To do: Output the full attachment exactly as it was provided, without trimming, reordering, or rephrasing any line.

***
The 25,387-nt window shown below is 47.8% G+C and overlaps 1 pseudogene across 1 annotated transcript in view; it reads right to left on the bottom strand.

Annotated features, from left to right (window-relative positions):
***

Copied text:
The 25,387-nt window shown below is 47.8% G+C and overlaps 1 pseudogene across 1 annotated transcript in view; it reads right to left on the bottom strand.

Annotated features, from left to right (window-relative positions):